Ireland began their World Cup campaign with an emphatic 27-3 win over a ragged Scotland in Yokohama.
The victory sets Joe Schmidt's men on a quarter-final collision course with South Africa, who lost to New Zealand yesterday, in Tokyo on 20 October.
They must first negotiate games against Japan, Russia and Samoa but the heavy lifting has been done with this four-try to nil success over a disappointing Scottish outfit in front of 72,000 fans at the International Stadium.
It was easily the team’s best outing of the year, following on from a disappointing Six Nations and warm-up series, and the call to start Jordan Larmour and Andrew Conway ahead of the more experienced Rob Kearney and Keith Earls proved astute.
A dominant performance by the forwards, which yielded a perfect set-piece return (12/12 lineouts, 10/10 scrums), paved the way for first-half tries from James Ryan, Rory Best, Tadhg Furlong, with Conway securing a bonus point in the second period.
Aside from the opening 90 seconds, where Ireland made three unforced errors in a frantic set, the first quarter was practically perfect.
Twice they breached the Scottish 22 and twice they made their main Pool A rivals pay on the scoreboard.
There were just six minutes gone when Iain Henderson broke the defensive line on the 22 and forced Scotland to backpedal.
From there it was vintage Ireland 2018, a patient series of recycling allowed Ryan to burrow over while playing a penalty advantage.
Eight minutes later captain Best forced his way over after a lineout close to the line, with Johnny Sexton off target with the conversion on this occasion.
If the first two scores came straight from the first page of the Schmidt handbook, the third owed a lot to Andrew Conway's kick and chase, the Munster winger forcing the backtracking Stuart Hogg to concede a 5m scrum.
CJ Stander got fast ball at the back of the scrum and prop Furlong was on hand to barge over for his third international try.
The camera cut to the coaches box and Andy Farrell punched the air in delight as Schmidt took a sip of water.
The head coach had spoken about the anxiety that had festered in the camp in the long build-up to this game but that all seemed to dissipate as the half played out.
All Scotland could offer was three points from the boot of Greig Laidlaw but Ireland's dominance on the scoreboard did come at a cost, however.
Peter O'Mahony and Bundee Aki were both replaced, by Jack Conan and Chris Farrell, in the first half after failing Head Injury Assessments, while Sexton twice received treatment for a leg injury and Conor Murray took over the kicking duties.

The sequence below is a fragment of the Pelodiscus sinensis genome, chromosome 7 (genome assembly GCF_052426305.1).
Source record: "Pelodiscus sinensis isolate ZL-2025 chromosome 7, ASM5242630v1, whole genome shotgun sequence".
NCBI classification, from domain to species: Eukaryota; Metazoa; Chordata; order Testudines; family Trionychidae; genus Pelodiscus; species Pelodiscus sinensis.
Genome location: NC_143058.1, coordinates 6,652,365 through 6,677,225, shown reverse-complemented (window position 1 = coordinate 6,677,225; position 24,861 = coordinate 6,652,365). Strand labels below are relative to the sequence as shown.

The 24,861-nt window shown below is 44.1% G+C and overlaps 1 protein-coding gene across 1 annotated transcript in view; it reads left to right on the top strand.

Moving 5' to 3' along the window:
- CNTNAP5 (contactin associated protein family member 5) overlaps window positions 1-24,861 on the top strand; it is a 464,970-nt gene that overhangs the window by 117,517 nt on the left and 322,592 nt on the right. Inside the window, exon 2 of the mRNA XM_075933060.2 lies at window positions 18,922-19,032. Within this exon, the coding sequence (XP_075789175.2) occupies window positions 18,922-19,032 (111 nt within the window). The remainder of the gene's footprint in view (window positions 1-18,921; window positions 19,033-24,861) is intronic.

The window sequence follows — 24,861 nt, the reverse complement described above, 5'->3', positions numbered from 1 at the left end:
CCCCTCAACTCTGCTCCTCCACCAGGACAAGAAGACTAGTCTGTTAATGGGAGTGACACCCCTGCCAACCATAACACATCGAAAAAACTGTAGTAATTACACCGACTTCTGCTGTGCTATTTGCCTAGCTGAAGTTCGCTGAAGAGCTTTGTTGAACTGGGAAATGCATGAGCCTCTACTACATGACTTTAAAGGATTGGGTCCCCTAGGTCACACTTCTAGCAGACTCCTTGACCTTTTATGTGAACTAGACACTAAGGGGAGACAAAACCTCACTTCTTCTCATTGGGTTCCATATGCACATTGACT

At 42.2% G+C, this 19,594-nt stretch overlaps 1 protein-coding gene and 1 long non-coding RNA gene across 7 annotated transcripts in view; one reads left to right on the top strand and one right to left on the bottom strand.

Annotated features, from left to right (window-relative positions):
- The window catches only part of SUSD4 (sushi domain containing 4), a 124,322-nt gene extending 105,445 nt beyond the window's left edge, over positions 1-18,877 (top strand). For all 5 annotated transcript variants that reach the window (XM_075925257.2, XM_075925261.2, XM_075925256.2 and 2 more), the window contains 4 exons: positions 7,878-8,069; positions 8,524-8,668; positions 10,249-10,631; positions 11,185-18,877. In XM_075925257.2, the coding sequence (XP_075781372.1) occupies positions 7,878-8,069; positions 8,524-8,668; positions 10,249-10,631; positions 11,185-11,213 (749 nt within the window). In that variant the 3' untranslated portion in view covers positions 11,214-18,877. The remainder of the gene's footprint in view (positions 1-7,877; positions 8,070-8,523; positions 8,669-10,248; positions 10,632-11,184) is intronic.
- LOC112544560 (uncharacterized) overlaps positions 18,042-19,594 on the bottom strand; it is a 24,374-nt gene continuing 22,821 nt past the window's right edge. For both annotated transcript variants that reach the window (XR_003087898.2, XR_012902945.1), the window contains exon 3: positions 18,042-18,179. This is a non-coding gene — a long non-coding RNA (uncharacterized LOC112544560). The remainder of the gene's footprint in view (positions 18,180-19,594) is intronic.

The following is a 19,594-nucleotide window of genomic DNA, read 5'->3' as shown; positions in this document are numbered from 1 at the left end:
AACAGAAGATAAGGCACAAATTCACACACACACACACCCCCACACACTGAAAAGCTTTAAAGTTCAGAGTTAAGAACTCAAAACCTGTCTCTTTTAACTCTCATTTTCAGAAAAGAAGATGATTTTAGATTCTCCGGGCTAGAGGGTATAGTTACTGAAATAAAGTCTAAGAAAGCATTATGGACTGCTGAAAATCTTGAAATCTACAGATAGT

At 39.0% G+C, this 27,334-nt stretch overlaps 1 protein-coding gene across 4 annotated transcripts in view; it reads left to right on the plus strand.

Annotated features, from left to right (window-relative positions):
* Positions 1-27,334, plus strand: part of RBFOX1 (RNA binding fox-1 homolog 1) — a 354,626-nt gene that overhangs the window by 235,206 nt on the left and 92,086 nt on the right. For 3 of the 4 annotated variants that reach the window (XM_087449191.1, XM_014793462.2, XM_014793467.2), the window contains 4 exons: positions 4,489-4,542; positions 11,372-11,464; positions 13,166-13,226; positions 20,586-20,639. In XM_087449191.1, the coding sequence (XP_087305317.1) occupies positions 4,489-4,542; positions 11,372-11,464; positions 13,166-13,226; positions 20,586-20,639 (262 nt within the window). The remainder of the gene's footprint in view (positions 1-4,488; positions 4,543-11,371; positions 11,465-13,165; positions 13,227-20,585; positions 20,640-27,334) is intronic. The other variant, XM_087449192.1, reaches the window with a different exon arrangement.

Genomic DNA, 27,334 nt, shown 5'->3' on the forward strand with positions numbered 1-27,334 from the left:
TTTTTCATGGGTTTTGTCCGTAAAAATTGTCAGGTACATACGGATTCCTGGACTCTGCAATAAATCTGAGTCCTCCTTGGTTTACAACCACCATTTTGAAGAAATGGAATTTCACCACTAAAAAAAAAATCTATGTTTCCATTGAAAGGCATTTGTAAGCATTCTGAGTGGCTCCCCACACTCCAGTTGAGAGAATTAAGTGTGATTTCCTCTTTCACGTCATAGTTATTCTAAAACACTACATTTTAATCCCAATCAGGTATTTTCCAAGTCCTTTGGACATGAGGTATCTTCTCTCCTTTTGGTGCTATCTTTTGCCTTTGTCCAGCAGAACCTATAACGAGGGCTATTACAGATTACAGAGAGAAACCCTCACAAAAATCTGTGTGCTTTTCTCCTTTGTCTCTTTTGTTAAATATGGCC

Scotland, meanwhile, lost busy flanker Hamish Watson to what looked like a tournament-ending knee injury just before the break.
Still there was time for Murray to miss a long-range effort after Scotland were penalised at a scrum but it was certainly a case of so far so good, with the threat of Hogg and Finn Russell largely nullified through well-judged and aggressive linespeed.
The rain that had been threatened all week eventually arrived for the start of the second half and with that both sides struggled to hold on to the slippery ball.
When Ireland got turned over in their own 22 Scotland couldn't take advantage with John Barclay knocking on close to the line.
The game became stop-start, a pattern that suited Ireland, and Gregor Townsend’s side couldn’t establish any sort of foothold in order to claw their way back into the tie.
Any lingering hopes that they had were extinguished when Conway finished smartly in the corner in the 56th minute, a try that signalled the end of Sexton, Murray and Henderson’s day as Schmidt opted to avoid risking any more key players.
Jack Carty added a penalty in the 68th minute and Ireland had to see out the last 10 minutes with 14 men when Tadhg Beirne was sin-binned for a lazy hand in a ruck but Scotland, who play Samoa on Monday week, couldn’t find any gaps in the line, with replacements Conan (14 tackles) and Farrell outstanding.
Ireland's next game is against Japan in Shizuoka on Saturday where Schmidt will look at his options in preparation for a defining clash with the Springboks in a four weeks’ time.
Ireland: Jordan Larmour, Andrew Conway, Garry Ringrose, Bundee Aki, Jacob Stockdale, Jonathan Sexton, Conor Murray; Cian Healy, Rory Best (capt), Tadhg Furlong, James Ryan, Iain Henderson, Peter O'Mahony, Josh van der Flier, CJ Stander.
Replacements: Niall Scannell, Dave Kilcoyne Andrew Porter, Tadhg Beirne, Jack Conan, Luke McGrath, Jack Carty, Chris Farrell.
Scotland: Stuart Hogg, Tommy Seymour, Duncan Taylor, Sam Johnson, Sean Maitland, Finn Russell, Greig Laidlaw; Allan Dell, Stuart McInally, (capt), Willem Nel, Grant Gilchrist, Jonny Gray, John Barclay, Hamish Watson, Ryan Wilson.
Replacements: Fraser Brown, Gordon Reid, Simon Berghan, Scott Cummings, Blade Thomson, Ali Price, Chris Harris, Darcy Graham.
Referee: Wayne Barnes